Yesterday, some astonishing news began to drift out across the Internet - that Star Trek was coming back to television in 2017. It had been long enough that there seemed to be a general suspicion that it was never coming back again, and yet, the gap between Enterprise and the New Series is narrower than that between the Original Series and the Next Generation. There are a lot of guesses flying around about what form the series will take, but given that there is almost nothing to work with...any attempt to work out exactly what is planned is meaningless. Largely because at this stage, everything will still be in the very early stages of pre-production. Rather than make any wild guesses, I’d like instead to offer some suggestions, in the vanishing unlikely event that anyone from CBS ever reads this…
Fire the Canon!
Star Trek has a hell of a lot of baggage, and most of it - in all honesty - doesn’t help much in the creation of an entertaining television show. It’s been more than a decade since it was on the air, and the ratings then were poor. This series is going to have to stand on its own - which means no reliance on what has gone before. (One thing I can guess is that this series will be set in the timeline of the films, and I’d recommend that in any case.) This does not mean never using anything from the franchise, but it does mean that creating new material is preferable. Let’s not see Ferengi, Vulcans, Bajorans just because we need to use them ‘for the fans’. New alien races, new civilizations.
Don’t Bring Back Kirk!
Don’t make this the voyages of the Enterprise. We’ve seen them. We know those characters. It’s a big galaxy - create a new ship, set it in a new time, and build new dynamics, new characters, new stories. (My personal choice would be Endurance, but that’s just me.) Make sure you have room for character conflict. Yes, make it a Starfleet crew - that’s what people will be expecting, and it makes a lot of sense - but new characters, please.
Getting onto the ‘advice’ section, don’t just automatically think ‘bridge crew’. Stories are a lot easier to tell when you have different points-of-view to play with, and some occupations are inherently more suited to adventure than others. The Captain is an obvious, unavoidable, the one who makes the call. For the others, well, the Security Chief should be the one leading landing parties as a rule, and someone defined by his character, not his role. Maybe the Medical Officer is working as an undercover Intelligence Agent, or something like that. Three main leads, and six secondary to make sure they have people to play off, and to allow for the ‘breakout cast’.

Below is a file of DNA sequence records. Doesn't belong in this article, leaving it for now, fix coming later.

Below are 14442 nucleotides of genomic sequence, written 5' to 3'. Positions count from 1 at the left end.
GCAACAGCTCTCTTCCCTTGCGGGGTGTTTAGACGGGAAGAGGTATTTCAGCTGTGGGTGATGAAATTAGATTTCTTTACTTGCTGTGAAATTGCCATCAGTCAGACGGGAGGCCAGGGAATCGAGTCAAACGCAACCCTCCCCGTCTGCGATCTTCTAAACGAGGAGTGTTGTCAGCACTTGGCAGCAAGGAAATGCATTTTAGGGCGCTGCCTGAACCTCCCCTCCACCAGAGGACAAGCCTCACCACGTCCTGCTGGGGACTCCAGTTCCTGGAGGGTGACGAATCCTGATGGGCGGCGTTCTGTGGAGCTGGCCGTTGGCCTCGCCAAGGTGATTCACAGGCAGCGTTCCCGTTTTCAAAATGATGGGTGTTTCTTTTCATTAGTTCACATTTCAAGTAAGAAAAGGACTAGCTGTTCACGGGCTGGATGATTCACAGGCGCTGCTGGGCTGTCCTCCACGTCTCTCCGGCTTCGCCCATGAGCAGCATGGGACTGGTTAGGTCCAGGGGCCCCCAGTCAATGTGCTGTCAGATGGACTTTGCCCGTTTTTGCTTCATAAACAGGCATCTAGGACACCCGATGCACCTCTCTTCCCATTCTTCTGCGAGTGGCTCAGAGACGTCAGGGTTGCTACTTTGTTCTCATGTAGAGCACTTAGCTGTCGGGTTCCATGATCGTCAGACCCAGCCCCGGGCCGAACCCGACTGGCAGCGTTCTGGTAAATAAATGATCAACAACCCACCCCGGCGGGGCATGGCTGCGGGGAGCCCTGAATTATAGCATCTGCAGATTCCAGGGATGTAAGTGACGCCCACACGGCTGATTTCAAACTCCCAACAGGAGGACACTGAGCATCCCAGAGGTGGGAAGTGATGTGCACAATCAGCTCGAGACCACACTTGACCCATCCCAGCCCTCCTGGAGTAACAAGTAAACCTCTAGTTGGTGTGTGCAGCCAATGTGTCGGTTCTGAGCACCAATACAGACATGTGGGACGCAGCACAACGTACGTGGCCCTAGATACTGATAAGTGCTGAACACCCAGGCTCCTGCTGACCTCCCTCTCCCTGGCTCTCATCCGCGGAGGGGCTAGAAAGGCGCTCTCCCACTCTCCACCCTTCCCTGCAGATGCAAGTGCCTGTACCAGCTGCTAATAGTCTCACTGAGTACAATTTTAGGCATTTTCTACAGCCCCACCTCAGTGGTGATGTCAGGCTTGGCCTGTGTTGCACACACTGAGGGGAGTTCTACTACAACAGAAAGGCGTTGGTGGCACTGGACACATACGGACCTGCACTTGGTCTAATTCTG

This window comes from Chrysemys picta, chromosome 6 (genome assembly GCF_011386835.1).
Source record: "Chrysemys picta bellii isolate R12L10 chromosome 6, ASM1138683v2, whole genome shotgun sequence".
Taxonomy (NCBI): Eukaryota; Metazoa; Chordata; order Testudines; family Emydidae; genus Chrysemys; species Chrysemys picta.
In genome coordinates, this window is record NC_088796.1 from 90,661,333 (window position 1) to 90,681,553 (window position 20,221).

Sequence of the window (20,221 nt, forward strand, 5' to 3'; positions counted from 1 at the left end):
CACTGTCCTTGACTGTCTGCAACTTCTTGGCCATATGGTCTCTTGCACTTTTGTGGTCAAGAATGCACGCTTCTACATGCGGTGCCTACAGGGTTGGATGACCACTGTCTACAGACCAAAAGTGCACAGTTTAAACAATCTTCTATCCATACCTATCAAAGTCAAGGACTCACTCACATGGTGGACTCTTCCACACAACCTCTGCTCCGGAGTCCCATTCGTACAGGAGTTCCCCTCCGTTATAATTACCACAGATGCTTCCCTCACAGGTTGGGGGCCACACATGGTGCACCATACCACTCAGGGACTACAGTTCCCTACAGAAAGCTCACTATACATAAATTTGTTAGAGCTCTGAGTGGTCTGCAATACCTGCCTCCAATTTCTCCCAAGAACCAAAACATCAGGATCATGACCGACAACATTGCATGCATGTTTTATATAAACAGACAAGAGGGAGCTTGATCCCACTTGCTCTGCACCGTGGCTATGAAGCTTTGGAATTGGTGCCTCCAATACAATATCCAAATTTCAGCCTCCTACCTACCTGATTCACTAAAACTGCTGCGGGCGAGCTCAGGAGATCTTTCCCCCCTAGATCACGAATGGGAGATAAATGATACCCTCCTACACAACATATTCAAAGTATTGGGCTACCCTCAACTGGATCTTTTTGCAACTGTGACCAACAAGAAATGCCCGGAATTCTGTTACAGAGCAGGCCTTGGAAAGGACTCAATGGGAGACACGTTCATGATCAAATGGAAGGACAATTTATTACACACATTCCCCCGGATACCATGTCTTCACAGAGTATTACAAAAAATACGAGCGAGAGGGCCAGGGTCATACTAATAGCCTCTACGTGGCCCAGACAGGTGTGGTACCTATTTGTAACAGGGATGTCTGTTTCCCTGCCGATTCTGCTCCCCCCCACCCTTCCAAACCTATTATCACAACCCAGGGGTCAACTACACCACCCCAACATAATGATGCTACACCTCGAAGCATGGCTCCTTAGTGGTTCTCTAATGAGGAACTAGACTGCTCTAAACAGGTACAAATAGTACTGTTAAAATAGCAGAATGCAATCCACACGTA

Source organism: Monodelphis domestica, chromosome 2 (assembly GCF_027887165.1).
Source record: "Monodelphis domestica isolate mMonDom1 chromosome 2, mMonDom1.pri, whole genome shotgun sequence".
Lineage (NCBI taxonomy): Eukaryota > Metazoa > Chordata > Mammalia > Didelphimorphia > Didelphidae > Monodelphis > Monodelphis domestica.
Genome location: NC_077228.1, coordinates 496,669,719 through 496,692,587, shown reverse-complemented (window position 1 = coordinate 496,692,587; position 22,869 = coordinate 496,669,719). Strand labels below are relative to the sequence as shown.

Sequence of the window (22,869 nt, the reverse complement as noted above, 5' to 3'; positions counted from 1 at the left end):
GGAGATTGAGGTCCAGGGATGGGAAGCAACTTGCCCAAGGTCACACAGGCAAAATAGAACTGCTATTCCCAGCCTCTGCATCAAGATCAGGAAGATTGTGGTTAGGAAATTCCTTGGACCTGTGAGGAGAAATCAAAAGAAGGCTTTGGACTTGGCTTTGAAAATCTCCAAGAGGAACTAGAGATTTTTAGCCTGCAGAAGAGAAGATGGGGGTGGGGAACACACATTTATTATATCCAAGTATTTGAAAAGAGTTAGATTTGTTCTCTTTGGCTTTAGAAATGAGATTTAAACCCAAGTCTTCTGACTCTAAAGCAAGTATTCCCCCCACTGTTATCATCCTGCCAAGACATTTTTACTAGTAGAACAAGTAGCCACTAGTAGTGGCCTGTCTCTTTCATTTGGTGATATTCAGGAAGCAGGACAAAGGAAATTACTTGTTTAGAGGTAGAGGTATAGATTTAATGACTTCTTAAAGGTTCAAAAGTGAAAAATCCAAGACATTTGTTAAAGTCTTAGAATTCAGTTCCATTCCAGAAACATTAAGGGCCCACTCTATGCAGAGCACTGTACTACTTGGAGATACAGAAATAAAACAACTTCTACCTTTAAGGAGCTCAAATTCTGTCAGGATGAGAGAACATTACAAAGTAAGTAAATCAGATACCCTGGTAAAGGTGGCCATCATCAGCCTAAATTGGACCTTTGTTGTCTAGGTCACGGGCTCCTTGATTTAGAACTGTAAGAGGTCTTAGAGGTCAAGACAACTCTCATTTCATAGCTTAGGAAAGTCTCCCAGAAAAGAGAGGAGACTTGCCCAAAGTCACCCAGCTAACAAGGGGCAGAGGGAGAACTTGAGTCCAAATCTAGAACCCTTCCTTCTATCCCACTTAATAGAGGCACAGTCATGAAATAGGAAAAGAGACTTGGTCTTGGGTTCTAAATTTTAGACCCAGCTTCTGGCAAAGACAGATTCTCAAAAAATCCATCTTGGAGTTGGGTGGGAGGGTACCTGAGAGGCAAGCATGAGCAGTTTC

Human Solutions for Human Problems
There is nothing more boring than for the climax to a story to be drowned in technobabble. No-one cares. The beauty of science fiction is that it allows the portrayal of ourselves through a lens, and Star Trek always worked best when it dealt with the issues of today. Maybe the Federation is under attack by Bajoran Fundamentalists, or they are having to deal with Orion Pirates raiding their shipping lanes. In the real world, solutions to problems are rarely cut and dried, decisions are usually hard, and not everyone wins. Sometimes not even all the good guys win. Have these decisions have consequences - to the characters, to themselves, to the Federation, and show how those play out.
Going with season-long arcs is the best way to work here. Have the characters, in the first season, ordered to bring peace to a war-torn sector of space, between two factions - and neither of them is the bad guy. Have the Federation involved, with another major opponent - someone new, who we don’t know much about - fighting an intelligence war while trying to stop the real war. Thirteen episodes of that would work well - and stand-alone stories aren’t going to work as well in the ‘boxed-set’ world of today.
Want another one? Right, the ‘Silk Road’, a valuable trade route between the Federation and another interstellar power, currently under siege by pirates. They have to be cleared, but of course, they have reasons for their piracy, their worlds stolen by the power they are co-operating with. Though it shouldn’t be as simple as that. There, that’s two seasons written for them! (If you don’t use them, I probably will at some point.)
Don’t do exploration. Not ‘brave new worlds’. Either it becomes ‘Captain beams down to world that is strangely like Earth’ or it is ‘Well, that empty sector is mapped. Now onto the next one.’ (And there were Next Generation episodes that pretty much had that in mind. Have a reason, a goal. Be seeking the Astonishing Maguffin, with two other enemy ships after it as well. (Yes, you can do Star Trek meets Raiders of the Lost Ark, and damn it, you should.) Need a plot for an episode? Read a newspaper.
What is far more important than worrying about the trappings of Star Trek is what Star Trek can be at its best - an exploration of the future, and of ourselves. That’s what science-fiction is truly all about, at the core. And this can be a chance to grow a whole new audience. The Star Trek fans will watch this, and as long as it has good stories and characters, they’ll stay watching it. Far more important is to bring in new people, ones who might not have watched a show like this before. Just like the Original Series did, fifty years ago. Go Boldly.